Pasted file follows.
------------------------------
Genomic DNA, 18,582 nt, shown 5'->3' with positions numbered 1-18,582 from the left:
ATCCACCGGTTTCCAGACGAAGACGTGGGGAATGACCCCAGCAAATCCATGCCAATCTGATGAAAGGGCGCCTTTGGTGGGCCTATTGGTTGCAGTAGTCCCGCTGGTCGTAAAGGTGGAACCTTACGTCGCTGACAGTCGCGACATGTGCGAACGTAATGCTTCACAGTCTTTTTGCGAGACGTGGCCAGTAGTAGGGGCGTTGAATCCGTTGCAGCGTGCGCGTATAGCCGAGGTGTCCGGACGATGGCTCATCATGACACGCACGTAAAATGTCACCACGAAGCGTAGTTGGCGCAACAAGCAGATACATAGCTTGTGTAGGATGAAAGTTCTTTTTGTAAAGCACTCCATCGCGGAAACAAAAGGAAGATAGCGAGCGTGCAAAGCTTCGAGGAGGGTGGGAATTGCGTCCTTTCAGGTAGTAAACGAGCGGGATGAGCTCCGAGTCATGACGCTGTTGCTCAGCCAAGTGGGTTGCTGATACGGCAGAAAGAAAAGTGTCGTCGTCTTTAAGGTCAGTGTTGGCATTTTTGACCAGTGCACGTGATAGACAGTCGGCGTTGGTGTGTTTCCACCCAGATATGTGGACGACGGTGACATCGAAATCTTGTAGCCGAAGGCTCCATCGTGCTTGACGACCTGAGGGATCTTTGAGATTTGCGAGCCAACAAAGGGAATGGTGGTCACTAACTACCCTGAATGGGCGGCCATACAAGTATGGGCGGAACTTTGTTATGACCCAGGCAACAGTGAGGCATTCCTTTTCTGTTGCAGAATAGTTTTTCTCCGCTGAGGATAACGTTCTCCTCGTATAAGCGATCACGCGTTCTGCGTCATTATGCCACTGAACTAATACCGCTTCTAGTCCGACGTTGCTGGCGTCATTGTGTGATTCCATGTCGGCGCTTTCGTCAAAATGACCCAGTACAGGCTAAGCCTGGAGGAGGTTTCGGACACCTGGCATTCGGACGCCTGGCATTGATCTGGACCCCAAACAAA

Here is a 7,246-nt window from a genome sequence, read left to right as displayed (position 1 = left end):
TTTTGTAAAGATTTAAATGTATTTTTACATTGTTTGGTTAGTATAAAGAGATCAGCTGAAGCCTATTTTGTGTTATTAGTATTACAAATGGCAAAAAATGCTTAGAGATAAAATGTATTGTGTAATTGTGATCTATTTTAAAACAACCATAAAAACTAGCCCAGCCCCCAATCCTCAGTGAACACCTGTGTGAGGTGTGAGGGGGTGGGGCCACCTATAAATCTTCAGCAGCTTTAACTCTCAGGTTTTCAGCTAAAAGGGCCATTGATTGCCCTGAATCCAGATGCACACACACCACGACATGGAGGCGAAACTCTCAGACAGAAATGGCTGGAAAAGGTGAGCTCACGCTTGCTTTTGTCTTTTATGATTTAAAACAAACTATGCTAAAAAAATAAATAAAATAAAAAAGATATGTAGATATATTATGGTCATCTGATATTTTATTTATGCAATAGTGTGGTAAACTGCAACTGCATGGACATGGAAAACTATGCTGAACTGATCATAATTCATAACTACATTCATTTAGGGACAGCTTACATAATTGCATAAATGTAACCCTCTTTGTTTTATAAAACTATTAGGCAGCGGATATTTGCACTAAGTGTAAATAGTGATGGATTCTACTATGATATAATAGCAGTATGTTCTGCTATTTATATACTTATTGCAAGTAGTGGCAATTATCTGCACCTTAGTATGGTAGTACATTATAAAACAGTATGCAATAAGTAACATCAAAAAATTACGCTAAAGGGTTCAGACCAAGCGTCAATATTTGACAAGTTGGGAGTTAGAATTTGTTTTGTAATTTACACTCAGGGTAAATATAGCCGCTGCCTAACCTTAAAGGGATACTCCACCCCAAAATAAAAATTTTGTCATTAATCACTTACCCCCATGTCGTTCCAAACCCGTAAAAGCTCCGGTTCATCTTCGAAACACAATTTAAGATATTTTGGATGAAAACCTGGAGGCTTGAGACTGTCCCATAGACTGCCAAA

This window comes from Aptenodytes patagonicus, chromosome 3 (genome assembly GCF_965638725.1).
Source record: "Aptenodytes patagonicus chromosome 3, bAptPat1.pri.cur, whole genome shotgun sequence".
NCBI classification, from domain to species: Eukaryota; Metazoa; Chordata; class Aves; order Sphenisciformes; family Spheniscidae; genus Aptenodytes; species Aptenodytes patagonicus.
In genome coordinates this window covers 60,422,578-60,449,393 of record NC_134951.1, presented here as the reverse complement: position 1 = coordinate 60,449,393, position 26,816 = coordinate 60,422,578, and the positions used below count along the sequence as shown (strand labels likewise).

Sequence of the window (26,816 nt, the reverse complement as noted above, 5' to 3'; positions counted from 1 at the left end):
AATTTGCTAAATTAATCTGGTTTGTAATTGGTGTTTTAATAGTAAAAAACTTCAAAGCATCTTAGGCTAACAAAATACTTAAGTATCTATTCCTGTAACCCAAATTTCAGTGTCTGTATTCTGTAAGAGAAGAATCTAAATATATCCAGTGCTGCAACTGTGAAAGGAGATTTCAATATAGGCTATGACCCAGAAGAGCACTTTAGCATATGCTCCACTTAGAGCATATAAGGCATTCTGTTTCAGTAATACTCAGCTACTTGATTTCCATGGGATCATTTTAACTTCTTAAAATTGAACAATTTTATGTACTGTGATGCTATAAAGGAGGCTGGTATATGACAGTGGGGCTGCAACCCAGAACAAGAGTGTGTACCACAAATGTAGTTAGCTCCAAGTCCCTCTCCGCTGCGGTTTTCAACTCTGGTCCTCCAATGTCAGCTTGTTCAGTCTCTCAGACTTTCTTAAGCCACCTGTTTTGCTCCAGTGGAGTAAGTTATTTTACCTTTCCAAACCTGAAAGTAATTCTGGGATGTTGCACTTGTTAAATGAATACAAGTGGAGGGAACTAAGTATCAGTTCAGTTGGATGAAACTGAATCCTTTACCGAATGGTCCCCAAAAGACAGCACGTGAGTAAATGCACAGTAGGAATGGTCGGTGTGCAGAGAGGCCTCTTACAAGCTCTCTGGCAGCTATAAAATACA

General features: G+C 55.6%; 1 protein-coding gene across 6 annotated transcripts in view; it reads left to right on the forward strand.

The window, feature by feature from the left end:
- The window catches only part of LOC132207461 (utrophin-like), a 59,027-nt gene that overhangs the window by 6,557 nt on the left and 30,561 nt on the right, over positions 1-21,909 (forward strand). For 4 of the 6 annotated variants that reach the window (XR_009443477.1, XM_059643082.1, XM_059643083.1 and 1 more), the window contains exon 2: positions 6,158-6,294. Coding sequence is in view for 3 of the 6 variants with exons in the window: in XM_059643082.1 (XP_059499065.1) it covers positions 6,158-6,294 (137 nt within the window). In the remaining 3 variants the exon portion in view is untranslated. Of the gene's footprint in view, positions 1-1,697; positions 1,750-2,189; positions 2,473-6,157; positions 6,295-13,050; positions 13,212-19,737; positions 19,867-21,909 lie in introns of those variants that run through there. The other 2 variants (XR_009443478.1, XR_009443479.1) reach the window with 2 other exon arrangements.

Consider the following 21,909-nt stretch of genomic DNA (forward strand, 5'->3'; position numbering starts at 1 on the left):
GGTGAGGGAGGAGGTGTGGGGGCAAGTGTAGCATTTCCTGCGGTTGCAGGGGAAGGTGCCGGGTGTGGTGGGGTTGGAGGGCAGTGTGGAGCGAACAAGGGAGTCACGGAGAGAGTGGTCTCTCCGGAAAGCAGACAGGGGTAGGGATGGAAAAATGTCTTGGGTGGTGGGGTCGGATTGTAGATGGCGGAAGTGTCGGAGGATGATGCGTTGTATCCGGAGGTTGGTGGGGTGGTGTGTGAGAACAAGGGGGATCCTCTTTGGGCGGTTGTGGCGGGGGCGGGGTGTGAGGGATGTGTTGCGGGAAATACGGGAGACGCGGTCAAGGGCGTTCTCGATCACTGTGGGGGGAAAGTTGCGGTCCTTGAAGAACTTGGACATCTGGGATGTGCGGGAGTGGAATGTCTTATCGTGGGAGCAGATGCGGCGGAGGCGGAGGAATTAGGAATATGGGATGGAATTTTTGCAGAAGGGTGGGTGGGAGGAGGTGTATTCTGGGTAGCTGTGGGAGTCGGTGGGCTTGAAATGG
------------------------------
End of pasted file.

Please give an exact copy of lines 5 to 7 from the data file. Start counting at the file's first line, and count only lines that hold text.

This window comes from Aptenodytes patagonicus, chromosome 3 (genome assembly GCF_965638725.1).
Source record: "Aptenodytes patagonicus chromosome 3, bAptPat1.pri.cur, whole genome shotgun sequence".
NCBI classification, from domain to species: Eukaryota; Metazoa; Chordata; class Aves; order Sphenisciformes; family Spheniscidae; genus Aptenodytes; species Aptenodytes patagonicus.